I loved my pace, whether walking or brainstorming an idea. A lot of my identity wrapped itself around how fast my brain and body moved. During the years when I enjoyed a long partnership, he strolled as we walked. With him, I slowed down, but sped up again when on my own. When making decisions, he indulged in a ponderous thinking process. Because I came from a family of impulsive folks, I admired his thoughtfulness. Although I learned patience from him, and respect for another outlook on life, I never relinquished my original pacing which seemed inbred. I came to identify myself as quick in actions and in decision-making.
But, one day, I exercised with a speed-walker friend who made me feel like a tortoise. I’d bragged about my quick walking and, after fifteen minutes on the trail, with her arms madly pumping up and down in her near trot, she couldn’t hide her disappointment at my sluggishness compared to her. A few months later, I spent time with a colleague from work who made speedier decisions than me.
Perhaps, I’d been fooling myself all those years about my sprightly pace. Maybe a dawdling person lurked inside me. When I thought about it, I realized it didn’t matter whether I considered myself to be fast or slow.
I began to laugh at my needless judgments. No matter what others thought of me, I still loved my pace. The momentum of a walk or the endorphin high of developing an idea fed my inner joy. I interacted with the world within a time-frame that satisfied my abilities for movement, both physical and mental.
A new friend, Maggie, told me she loved to write and decided to form a writers’ critique group that would meet once a month. I happily joined. But, the essay she brought to the first meeting had been written six years before. What a shock. Over the next months, I felt compelled to bring new work to each meeting while Maggie mulled over essays she’d done up to eight years previously. At first, I criticized her in my mind for being a laggard, a dilettante writer who couldn’t make a professional commitment. Then I caught myself. Although I couldn’t comprehend how her writing pace worked for her, apparently it did. When I accepted her difference from me, I relaxed and enjoyed our time together.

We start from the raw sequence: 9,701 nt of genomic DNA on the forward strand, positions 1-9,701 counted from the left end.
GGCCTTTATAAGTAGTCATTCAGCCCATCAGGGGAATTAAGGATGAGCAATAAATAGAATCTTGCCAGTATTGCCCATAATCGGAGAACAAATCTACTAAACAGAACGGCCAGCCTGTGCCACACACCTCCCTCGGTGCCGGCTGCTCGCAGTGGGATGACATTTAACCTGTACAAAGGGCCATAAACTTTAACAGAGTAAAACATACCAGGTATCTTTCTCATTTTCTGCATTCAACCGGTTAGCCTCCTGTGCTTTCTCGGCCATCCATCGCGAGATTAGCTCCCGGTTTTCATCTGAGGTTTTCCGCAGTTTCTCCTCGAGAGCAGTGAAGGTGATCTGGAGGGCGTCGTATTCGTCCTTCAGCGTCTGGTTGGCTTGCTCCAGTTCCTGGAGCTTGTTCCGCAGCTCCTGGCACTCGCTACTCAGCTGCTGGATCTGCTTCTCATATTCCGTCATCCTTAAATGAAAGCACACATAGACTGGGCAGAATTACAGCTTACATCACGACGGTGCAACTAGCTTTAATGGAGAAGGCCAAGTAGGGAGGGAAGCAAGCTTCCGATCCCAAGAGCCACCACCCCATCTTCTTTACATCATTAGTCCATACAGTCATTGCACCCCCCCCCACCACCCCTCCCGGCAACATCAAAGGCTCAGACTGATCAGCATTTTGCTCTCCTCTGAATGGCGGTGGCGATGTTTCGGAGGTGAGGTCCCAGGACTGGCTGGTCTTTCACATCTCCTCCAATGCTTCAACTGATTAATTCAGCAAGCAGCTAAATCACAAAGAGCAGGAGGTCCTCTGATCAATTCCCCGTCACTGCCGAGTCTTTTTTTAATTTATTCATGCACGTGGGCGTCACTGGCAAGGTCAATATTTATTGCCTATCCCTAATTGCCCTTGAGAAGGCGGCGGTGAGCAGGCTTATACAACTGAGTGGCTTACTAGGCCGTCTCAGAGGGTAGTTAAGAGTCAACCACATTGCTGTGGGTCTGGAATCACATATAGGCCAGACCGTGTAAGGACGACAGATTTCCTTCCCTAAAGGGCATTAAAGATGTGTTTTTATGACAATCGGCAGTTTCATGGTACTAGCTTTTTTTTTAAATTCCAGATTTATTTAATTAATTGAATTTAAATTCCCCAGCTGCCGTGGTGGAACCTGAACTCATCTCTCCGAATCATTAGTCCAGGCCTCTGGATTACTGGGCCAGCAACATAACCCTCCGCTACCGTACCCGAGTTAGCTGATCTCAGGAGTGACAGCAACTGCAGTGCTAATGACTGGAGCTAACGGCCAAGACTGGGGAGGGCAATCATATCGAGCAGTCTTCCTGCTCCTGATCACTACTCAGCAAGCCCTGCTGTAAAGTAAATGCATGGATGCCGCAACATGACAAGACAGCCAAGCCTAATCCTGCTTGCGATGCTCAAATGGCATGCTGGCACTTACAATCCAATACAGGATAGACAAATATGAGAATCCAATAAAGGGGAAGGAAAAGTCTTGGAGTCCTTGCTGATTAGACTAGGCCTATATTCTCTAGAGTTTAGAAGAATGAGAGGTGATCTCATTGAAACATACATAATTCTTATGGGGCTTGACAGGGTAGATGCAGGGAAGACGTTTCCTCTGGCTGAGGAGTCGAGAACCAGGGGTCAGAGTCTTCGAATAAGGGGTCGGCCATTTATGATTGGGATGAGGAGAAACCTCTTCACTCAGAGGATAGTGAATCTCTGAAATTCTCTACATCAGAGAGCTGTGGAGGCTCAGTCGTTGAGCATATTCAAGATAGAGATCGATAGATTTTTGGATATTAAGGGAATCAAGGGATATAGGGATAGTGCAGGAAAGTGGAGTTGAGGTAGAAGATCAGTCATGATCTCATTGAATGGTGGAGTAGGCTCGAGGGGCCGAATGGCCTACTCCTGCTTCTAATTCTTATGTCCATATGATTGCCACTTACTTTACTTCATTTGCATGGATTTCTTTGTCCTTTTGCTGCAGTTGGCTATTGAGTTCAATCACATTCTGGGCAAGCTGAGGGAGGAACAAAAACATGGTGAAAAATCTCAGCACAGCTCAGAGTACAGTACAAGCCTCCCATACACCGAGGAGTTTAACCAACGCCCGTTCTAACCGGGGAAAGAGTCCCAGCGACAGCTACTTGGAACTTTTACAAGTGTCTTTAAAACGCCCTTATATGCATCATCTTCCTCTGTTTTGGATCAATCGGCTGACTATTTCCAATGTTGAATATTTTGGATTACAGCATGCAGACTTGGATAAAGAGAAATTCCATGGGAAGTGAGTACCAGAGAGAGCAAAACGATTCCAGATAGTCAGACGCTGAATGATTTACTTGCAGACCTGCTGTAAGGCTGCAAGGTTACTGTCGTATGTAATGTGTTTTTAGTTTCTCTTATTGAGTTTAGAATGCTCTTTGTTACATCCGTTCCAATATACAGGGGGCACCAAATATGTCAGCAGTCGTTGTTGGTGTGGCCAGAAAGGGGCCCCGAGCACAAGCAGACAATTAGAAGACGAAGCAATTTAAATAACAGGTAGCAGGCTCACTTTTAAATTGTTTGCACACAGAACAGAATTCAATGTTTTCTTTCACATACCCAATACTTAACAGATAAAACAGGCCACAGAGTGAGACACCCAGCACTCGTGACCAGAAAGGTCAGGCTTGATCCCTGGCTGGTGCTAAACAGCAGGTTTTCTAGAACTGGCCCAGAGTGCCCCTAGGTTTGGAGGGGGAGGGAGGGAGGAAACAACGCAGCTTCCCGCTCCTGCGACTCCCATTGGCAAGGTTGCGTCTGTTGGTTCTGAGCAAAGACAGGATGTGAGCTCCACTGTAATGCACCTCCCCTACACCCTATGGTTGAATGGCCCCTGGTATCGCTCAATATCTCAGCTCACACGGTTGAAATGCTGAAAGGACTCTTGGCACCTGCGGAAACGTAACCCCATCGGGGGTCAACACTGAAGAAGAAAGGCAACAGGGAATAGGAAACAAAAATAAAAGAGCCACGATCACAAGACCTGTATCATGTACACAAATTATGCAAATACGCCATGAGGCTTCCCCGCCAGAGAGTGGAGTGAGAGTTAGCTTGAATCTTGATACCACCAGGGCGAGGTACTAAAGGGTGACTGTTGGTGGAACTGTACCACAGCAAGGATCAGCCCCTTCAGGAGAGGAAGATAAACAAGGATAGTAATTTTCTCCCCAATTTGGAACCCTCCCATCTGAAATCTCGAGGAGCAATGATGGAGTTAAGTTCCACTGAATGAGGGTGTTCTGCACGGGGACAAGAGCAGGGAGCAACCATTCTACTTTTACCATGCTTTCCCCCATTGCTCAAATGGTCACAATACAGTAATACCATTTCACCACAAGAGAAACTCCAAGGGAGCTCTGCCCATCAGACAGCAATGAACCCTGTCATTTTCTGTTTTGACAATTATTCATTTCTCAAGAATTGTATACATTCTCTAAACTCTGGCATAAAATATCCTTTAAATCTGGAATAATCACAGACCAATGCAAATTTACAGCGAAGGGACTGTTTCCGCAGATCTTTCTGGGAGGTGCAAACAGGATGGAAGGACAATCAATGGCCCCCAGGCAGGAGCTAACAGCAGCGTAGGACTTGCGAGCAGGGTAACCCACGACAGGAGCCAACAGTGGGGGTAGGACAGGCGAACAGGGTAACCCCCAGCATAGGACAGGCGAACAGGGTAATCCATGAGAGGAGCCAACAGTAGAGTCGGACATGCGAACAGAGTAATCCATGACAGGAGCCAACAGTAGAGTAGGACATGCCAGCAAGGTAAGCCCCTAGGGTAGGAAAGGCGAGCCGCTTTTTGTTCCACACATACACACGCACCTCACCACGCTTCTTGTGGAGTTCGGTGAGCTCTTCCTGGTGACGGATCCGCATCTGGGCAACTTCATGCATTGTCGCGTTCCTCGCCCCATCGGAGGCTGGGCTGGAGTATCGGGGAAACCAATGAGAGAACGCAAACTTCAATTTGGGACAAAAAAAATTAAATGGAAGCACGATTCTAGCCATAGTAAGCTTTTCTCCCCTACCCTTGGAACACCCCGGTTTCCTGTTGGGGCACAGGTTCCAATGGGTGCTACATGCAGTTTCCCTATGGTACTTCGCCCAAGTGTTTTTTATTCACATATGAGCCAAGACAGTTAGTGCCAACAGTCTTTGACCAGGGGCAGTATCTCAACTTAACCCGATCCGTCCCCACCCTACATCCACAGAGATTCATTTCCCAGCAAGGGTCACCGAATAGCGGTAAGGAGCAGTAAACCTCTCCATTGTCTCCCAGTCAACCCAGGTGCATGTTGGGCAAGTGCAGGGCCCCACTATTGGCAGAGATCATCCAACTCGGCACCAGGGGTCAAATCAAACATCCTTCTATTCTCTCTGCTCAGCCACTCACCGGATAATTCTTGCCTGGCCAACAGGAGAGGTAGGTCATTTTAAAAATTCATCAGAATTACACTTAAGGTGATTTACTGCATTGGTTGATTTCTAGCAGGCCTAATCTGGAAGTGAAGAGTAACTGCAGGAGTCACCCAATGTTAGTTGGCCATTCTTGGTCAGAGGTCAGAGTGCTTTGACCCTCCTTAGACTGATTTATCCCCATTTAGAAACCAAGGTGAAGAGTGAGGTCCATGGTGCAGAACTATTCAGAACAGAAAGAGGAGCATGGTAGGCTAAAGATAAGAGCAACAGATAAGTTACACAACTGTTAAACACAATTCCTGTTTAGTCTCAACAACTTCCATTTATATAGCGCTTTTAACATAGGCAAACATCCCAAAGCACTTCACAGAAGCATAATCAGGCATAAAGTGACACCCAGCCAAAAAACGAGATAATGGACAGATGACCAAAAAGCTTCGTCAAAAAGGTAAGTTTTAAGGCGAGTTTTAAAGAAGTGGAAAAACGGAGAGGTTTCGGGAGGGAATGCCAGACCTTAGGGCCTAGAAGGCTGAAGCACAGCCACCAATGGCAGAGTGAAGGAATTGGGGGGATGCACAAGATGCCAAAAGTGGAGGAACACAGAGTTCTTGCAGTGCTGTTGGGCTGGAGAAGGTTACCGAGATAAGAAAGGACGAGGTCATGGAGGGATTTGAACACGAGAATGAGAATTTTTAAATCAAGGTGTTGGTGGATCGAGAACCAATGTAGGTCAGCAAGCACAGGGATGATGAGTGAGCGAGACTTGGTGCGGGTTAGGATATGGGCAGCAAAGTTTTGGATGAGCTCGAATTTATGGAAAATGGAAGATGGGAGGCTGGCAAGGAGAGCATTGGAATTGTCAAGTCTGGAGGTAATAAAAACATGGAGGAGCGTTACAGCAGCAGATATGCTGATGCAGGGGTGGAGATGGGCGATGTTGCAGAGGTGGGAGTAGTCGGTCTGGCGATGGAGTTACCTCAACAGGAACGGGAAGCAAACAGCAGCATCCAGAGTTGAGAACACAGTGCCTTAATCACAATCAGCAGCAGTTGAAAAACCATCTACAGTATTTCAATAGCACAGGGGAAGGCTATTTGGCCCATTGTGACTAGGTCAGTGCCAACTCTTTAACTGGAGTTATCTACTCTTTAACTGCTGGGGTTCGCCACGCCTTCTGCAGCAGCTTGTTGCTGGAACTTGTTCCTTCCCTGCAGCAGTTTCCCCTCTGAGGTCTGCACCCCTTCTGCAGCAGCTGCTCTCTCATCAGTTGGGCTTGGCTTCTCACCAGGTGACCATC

If I attached myself to a concept of how fast I should go, it could backfire on me. When I went camping and hiking with a group of twenty-four people in the Grand Canyon, I committed to keeping up with the group, even though, at sixty-eight years old, I topped the chart as one of the oldest. Another senior, Polly, in her mid-sixties, came with us knowing she had a torn meniscus in her knee. Each day, she either slowed us down or stayed in our base camp while we took hikes up side canyons. I ground my teeth and mentally criticized her for being a burden. I felt superior to her, all the while, thinking, I would never slow down the group like Polly does.
At that point, the Great Master of the Universe probably looked at my snobby attitude and decided to take me down a notch. On the third day in the Canyon, when we were remote enough that a major medical mishap meant a helicopter ride out, I hiked downhill out of a rocky side canyon streambed. All at once, in the uneven terrain, I landed wrong on my right ankle and it gave a sickening crunch which resulted in a sprain. No more hikes for me. I hobbled on a driftwood cane, grateful not to be airlifted out. For the next week, during the days, I joined Polly in camp, elevating my ankle and applying ice while everyone else took day hikes. Duly chastened, I slowed down and counted my blessings. I felt overjoyed my accident hadn’t been worse, that I could stay with the group while I savored the canyon, albeit at a reduced velocity.
As I made friends with Polly, I returned to my old maxim: fast or slow didn’t matter. I hoped to always delight in my pace, even my current tottering one. But I wanted to remember, for a longer period this time, not to judge my swiftness, or that of others, as inherently right or wrong.
Cate Burns is the author of Libido Tsunami: Awash with the Droll in Life, in which she unearths the ludicrous in the emotional live traps surrounding us — in families, friends and disastrous romances. Get it on Amazon today.